Boeing’s Starliner capsule sits on an Atlas V rocket on the launchpad ahead of the launch of the OFT-2 mission.
United Launch Alliance
NASA transferred a pair of astronauts from Boeing’s first two crewed missions to the SpaceX mission next year, in a rare re-evaluation as the aerospace giant’s Starliner capsules are delaying development.
Astronauts Nicole Mann and Josh Cassada will be the commander and pilot, respectively, of SpaceX’s Crew-5 mission in the fall of 2022, the US space agency announced on Wednesday.
NASA assigned the pair in August 2018 to fly on Boeing’s first crewed Starliner mission – Man on the Starliner Crew Flight Test and Cassada on the first operational Starliner flight. But after spending three years preparing to fly Boeing’s capsule, the two astronauts are the first to be reassigned from one American spacecraft to another.
“We understand that current astronaut class members need to make adjustments to gain flight experience on an operational vehicle as development of the Starliner spacecraft continues. We fully support NASA’s decisions and We are committed to the safety of passengers who will fly first on our vehicle,” a Boeing spokesperson said in a statement to CNBC.
NASA still has three astronauts on hand for flight testing Boeing’s Starliner crew: Butch Wilmore, Mike Fincke and Suni Williams. The agency says it will do more work for Boeing missions “in the future.”
Ars Technica previously reported that Mann and Cassada are likely to move away from Starliner.
Boeing had planned to fly the Starliner capsule on the uncrewed OFT-2 mission in August, but issues with several of the spacecraft’s propulsion valves have delayed the test flight – a re-representation of a flight test without Boeing in December 2019. does.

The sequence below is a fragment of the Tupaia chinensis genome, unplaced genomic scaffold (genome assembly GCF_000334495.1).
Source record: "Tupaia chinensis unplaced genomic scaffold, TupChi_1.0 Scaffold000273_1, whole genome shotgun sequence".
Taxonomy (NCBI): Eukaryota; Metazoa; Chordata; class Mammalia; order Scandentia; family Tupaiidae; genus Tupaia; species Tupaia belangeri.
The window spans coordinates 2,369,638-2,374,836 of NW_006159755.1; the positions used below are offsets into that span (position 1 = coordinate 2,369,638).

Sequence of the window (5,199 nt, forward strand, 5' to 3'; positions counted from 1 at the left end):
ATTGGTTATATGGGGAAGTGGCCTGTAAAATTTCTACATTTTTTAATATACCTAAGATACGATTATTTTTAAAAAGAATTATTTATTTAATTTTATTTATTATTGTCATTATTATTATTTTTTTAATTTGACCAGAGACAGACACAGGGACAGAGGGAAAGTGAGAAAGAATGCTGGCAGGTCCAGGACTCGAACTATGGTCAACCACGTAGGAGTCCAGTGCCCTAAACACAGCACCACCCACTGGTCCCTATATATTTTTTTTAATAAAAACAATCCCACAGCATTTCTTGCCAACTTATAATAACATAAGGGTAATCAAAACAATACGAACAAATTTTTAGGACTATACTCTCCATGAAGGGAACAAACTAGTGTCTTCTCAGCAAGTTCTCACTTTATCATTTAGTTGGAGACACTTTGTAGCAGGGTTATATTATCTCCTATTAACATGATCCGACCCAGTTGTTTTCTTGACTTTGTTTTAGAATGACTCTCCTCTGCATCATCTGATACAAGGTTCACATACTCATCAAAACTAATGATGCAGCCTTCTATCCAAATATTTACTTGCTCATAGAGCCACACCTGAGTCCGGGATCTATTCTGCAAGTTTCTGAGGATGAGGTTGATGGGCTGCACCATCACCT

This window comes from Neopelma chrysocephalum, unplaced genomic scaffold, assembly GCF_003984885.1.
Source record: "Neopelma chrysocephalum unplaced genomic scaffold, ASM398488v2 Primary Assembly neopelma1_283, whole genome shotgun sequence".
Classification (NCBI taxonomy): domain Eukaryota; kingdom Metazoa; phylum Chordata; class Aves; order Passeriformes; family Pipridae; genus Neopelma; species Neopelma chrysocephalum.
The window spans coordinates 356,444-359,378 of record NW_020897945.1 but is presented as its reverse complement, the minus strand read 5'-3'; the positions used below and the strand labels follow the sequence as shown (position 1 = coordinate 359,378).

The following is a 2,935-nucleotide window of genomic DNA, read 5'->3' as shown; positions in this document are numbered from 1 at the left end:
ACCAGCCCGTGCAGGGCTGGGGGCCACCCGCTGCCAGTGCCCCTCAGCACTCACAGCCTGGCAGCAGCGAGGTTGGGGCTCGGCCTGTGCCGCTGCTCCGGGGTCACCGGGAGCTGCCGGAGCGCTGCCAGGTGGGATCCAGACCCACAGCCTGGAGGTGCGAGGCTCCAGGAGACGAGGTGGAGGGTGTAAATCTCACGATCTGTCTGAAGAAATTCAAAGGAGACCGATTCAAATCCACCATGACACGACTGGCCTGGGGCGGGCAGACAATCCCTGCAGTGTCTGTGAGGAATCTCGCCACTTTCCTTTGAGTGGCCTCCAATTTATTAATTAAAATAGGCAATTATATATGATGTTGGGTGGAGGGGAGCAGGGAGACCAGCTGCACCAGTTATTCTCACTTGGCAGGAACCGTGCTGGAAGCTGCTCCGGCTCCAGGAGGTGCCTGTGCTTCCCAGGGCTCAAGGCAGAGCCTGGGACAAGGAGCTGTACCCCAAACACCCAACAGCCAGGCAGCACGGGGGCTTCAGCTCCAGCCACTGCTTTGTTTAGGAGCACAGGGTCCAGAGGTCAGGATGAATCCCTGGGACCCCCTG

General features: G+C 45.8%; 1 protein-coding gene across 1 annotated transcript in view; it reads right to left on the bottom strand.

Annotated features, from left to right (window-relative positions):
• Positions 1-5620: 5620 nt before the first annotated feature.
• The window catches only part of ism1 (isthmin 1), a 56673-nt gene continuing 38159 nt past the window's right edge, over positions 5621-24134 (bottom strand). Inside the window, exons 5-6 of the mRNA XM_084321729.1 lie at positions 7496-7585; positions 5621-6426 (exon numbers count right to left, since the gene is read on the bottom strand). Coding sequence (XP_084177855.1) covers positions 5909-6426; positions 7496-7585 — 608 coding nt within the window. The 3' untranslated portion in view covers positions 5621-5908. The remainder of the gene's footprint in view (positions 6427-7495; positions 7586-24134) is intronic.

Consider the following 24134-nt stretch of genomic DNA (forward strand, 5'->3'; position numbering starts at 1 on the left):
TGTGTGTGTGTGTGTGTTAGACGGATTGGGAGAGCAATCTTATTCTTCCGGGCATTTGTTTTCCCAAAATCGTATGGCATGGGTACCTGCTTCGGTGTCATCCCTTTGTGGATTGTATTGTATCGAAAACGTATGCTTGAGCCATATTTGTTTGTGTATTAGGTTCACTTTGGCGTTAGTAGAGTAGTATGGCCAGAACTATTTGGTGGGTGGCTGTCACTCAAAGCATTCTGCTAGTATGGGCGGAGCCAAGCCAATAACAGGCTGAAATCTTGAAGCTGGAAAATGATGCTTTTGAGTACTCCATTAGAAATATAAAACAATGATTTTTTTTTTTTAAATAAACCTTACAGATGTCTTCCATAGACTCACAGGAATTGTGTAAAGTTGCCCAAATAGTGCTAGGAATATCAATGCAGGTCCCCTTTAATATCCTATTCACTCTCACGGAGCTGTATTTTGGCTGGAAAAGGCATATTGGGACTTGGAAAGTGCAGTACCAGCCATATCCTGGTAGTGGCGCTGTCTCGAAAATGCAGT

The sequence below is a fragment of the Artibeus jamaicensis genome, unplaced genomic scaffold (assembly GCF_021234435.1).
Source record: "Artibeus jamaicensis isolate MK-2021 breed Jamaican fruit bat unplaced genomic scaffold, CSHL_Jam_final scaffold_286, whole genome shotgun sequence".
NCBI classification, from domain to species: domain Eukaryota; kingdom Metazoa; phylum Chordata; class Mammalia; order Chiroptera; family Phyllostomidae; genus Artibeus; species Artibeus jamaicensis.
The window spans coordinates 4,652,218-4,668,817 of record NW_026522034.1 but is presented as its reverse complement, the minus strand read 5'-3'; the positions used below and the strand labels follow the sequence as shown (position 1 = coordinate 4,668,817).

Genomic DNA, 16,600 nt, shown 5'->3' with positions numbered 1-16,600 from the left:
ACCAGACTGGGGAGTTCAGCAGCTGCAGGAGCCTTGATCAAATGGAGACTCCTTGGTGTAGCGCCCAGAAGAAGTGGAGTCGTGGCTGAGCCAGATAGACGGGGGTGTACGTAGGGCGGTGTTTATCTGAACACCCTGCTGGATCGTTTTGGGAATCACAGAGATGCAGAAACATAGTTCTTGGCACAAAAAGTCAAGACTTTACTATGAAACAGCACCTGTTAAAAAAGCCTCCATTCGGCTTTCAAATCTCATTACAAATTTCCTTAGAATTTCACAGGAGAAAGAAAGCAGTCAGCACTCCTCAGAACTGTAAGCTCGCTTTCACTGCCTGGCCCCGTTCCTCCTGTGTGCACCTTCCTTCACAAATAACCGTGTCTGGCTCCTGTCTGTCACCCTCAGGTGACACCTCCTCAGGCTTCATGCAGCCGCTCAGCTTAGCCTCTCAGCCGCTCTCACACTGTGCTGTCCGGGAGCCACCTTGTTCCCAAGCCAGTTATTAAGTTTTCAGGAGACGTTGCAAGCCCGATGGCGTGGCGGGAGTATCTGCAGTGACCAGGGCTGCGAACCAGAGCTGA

The original flight test was cut short when the spacecraft’s flight control system failed and the capsule did not reach the International Space Station as planned.
The delayed OFT-2 mission has no new target launch date yet, as Boeing works with supplier Aerojet Rocketdyne to address valve problems.
NASA’s Commercial Crew Program Manager Steve Stich told reporters during a press conference that “there’s really no opportunity” for OFT-2 to fly this year, and it’s too early to “narrow on the date” for 2022. .
“Right now we really need to get to the root cause of the Valve issue,” Stitch said.
Boeing is covering the cost of the OFT-2, setting aside $410 million shortly after the first flight test. The company developed Starliner as part of NASA’s Commercial Crew Program, which won contracts worth about $5 billion to build the capsule. SpaceX was awarded about $3.1 billion to develop its Crew Dragon capsule under the same NASA program, and launched its first astronauts in May 2020.
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